While you are here, we hope you will be able to visit historic Boston and the MetroWest area and take in all the sights the city has to offer and come away with your toolbox full of new ideas and strategies for supporting your deaf or hard-ofhearing child.

Accredited by:

New England Association of Schools and Colleges

Conference of Educational Administrators of Schools and Programs for the Deaf Council on Accreditation

Our plans for this conference will continue to be updated. Be sure to check out our website at or via Twitter at @deafchildren (hashtag #familystrong). Information is also available on ASDC’s website at Feel free to contact us at 508-879-5110 (voice) or email us at anytime. We look forward to seeing you in June! Best regards,

848 Central Street Framingham, MA 01701 508-879-5110 V/TTY 508-875-9203 Fax

Judith Vreeland

President & Executive Director

Chris Kaftan

2014 ASDC Conference Chair

Steven A. Florio

TLC Parents Association President


2014 ASDC Conference Information Building on the strong sense of community in New England following the Boston Marathon and the Boston Red Sox winning the World Series, The Learning Center for the Deaf (TLC) in Framingham, Mass., is proud to announce the 2014 ASDC annual conference, Family Strong: Together We Stand, held at the school on June 27-29. “ASDC has a long tradition of supporting families with deaf and hard of eharing children,” said conference chairperson Chris Kaftan. “The Learning Center for the Deaf has strong ties with bilingual and bicultural teaching, learning and family relationships, so it is fitting for The Learning Center to host the first-ever ASDC conference in New England.” Family Strong: Together We Stand will feature a variety of educational experiences and entertainment opportunities for families, teachers, professionals, and people who work with deaf and hard of hearing children. The children’s program features the theme, Building Toward the Future, geared towards groups of children (birth-3, 4-7, 8-12, and teens). These groups will learn about self-advocacy, and team building through enrichment activities, and social learning opportunities for each age group. “Our adult workshops will feature a 10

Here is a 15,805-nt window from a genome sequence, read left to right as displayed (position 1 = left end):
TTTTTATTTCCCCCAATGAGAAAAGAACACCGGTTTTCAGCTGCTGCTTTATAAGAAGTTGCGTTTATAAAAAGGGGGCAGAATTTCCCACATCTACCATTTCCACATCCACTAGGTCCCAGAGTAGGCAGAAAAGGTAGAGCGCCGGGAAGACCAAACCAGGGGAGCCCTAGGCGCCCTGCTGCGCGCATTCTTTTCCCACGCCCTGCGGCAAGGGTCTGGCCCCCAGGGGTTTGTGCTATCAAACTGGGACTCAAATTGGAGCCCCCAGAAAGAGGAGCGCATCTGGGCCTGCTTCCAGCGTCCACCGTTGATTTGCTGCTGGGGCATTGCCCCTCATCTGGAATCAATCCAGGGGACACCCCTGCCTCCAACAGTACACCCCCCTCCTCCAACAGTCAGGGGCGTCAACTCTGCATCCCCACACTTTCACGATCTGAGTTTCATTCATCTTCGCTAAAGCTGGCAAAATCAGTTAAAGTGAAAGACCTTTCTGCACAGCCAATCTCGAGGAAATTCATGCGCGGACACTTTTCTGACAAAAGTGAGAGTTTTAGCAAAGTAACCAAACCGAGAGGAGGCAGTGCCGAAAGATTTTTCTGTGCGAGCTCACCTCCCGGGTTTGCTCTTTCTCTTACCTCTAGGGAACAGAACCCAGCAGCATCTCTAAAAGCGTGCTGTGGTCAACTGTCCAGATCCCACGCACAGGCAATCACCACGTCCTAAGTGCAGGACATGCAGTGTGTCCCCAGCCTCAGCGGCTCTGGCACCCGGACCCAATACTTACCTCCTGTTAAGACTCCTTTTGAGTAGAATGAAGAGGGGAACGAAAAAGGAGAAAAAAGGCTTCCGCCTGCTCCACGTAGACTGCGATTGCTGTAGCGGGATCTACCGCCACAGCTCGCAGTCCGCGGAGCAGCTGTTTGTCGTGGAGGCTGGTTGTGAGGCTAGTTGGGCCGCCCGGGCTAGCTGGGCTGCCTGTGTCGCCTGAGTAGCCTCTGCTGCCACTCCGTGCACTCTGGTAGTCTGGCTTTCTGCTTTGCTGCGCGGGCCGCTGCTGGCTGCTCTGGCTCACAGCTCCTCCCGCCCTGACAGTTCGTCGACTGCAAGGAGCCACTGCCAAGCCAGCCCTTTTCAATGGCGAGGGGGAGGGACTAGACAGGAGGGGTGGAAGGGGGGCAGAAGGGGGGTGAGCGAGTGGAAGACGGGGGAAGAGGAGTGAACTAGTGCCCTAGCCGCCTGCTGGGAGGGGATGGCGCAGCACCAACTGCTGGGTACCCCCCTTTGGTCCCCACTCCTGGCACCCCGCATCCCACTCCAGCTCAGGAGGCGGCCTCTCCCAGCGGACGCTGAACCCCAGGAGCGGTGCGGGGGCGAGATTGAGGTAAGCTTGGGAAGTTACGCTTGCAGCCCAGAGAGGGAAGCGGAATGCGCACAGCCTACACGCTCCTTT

variety of topics grouped by theme into different strands,” said Amy Collins, workshop coordinator. “The conference will also have opportunities for roundtable discussions, networking, and panel discussions.” On Friday, June 27, conference registration and the kick off ceremony will take place at the school’s beautiful campus. The TLC Parent Association is working hard on a full agenda for that evening, including a summer BBQ-style dinner. There will be two keynote speakers. On June 28, Rachel Kolb, a Rhodes scholar at the University of Oxford who is pursuing a masters’ in English literature, will present Navigating Deafness in the Hearing World. Sunday’s keynote speaker is New Mexico School for the Deaf Superintendent Ron Stern, Ph.D. Stern is also the former president of the Conference of Educational Administrators for Schools and Programs of the Deaf (CEASD) and will present on the Alice Cogswell